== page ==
Attorney General Warns Against Inflating Prices After Hurricane Sandy
Attorney General Peter F. Kilmartin reminds all retail sellers, whether individual business owners or corporations, not to try to profit from the storm.
The following is from a press release provided by Attorney General Kilmartin's office.
As Rhode Islanders continue to clean up from super storm Sandy and a state of emergency is still in effect, Attorney General Peter F. Kilmartin reminds all retail sellers, whether individual business owners or corporations, not to try to profit from the storm.
Rhode Island General Laws 6-13-21 broadly prohibits all retail sellers from increasing prices of any item immediately prior to or during a declared state of emergency by an amount that represents an unconscionably high price. The maximum penalty for those found to have violated the statute is a fine of not more than one thousand dollars ($1,000) per violation with an aggregate total not to exceed twenty-five thousand dollars ($25,000) for any twenty-four (24) hour period.
“While we have not received any complaints as of yet, it is important to remind everyone to be aware of potential price gouging and to report any incidents to our office,” said Attorney General Peter F. Kilmartin. “I know that the majority of Rhode Islanders do not take this attitude, but unfortunately, sometimes in a crisis there are those who seek to take advantage of the situation.”
Anyone who feels they have been the victim of price gouging just before or during the state of emergency declared by Governor Chafee should contact the Attorney General’s Consumer Protection Unit at (401) 274-4400. They should be able to identify what they purchased, when and where they purchased it, the price they paid and why they feel that price was recently increased.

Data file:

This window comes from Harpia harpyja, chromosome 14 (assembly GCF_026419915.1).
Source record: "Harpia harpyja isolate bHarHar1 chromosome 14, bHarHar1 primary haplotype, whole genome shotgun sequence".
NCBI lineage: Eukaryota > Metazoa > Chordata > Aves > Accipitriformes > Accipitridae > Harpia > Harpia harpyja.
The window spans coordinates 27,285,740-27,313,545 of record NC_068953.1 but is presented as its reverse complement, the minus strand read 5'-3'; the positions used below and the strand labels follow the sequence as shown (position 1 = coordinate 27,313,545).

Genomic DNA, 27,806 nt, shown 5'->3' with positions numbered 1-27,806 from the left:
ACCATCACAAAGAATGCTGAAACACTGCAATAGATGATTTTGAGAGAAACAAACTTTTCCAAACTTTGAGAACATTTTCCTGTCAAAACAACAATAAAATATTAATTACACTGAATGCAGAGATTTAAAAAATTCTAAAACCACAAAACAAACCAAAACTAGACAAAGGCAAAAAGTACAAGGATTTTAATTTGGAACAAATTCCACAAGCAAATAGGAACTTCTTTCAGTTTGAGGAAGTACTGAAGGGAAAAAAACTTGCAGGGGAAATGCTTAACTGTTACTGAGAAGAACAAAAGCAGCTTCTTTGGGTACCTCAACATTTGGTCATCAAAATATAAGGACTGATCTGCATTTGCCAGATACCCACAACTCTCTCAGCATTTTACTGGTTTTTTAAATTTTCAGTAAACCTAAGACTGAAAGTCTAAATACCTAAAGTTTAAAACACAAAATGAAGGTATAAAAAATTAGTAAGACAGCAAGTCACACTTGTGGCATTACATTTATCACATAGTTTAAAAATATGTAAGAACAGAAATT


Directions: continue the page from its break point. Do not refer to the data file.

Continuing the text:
In addition to the potential for price gouging, Attorney General Kilmartin offers consumers tips to protect from being ripped off by unscrupulous contractors.
- In the event of power outages and downed tree limbs, utility workers will be working to clear debris and restore utilities across Rhode Island. Be cautious when allowing workers into your house. Any utility worker who is above-board will have identification and will not have a problem showing it to you.
- Be wary of contractors going door to door offering assistance. Avoid any contractors who stop by your house and claim that they have extra materials and offer a big discount.
- Be wary of contractors that only accept cash. Reputable contractors will accept checks or credit cards.
- Check out a contractor before signing a contract or turning over any money. Homeowners should check with the Rhode Island Contractors’ Registration and Licensing Board by calling (401) 222-1268 to ensure that a contractor is properly licensed and registered.
- Get all quotes, estimates and work details in writing. This includes a written contract outlining all of the work that the contractor has agreed to perform, the dates the work will begin and is expected to be completed, the total cost of the work, the type and quality of materials to be used, how and when payments will be made and the provisions of warranties on the materials and labor.
- Ask for proof of insurance, and make sure the contractor carries general liability and workers’ compensation. If the contractor is not insured, you may be liable for accidents occurring on your property.
- Avoid contractors that require you to pay for everything up front before they begin any work and never pay in cash. Scam artists will take the money and run. If you have to make a partial payment in advance for materials, make the check out to the supplier and the contractor or pay with a credit card.
- Talk to your insurance company, read your insurance policy and contact the Division of Business Regulations/Insurance Division at (401) 462-9532 with any concerns.